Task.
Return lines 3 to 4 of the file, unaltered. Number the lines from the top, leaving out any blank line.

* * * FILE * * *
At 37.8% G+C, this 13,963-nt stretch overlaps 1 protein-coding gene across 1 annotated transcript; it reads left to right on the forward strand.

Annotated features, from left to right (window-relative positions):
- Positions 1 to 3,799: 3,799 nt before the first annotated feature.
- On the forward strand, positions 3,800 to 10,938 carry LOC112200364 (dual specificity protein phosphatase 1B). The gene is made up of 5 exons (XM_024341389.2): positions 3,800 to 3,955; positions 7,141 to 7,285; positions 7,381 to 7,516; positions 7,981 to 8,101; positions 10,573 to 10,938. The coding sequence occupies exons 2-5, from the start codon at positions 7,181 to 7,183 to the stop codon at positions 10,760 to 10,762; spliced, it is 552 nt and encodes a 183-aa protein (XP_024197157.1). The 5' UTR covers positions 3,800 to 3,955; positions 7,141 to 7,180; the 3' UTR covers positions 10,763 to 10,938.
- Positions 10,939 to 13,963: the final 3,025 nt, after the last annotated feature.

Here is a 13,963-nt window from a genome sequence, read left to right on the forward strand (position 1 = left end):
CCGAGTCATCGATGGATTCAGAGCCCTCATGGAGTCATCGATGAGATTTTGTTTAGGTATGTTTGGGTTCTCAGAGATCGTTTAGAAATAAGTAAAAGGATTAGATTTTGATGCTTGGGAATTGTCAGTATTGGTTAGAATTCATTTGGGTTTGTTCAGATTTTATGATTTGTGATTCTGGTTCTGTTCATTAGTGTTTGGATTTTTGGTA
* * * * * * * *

- Positions 1 to 3,799: 3,799 nt before the first annotated feature.
- On the forward strand, positions 3,800 to 10,938 carry LOC112200364 (dual specificity protein phosphatase 1B). The gene is made up of 5 exons (XM_024341389.2): positions 3,800 to 3,955; positions 7,141 to 7,285; positions 7,381 to 7,516; positions 7,981 to 8,101; positions 10,573 to 10,938. The coding sequence occupies exons 2-5, from the start codon at positions 7,181 to 7,183 to the stop codon at positions 10,760 to 10,762; spliced, it is 552 nt and encodes a 183-aa protein (XP_024197157.1). The 5' UTR covers positions 3,800 to 3,955; positions 7,141 to 7,180; the 3' UTR covers positions 10,763 to 10,938.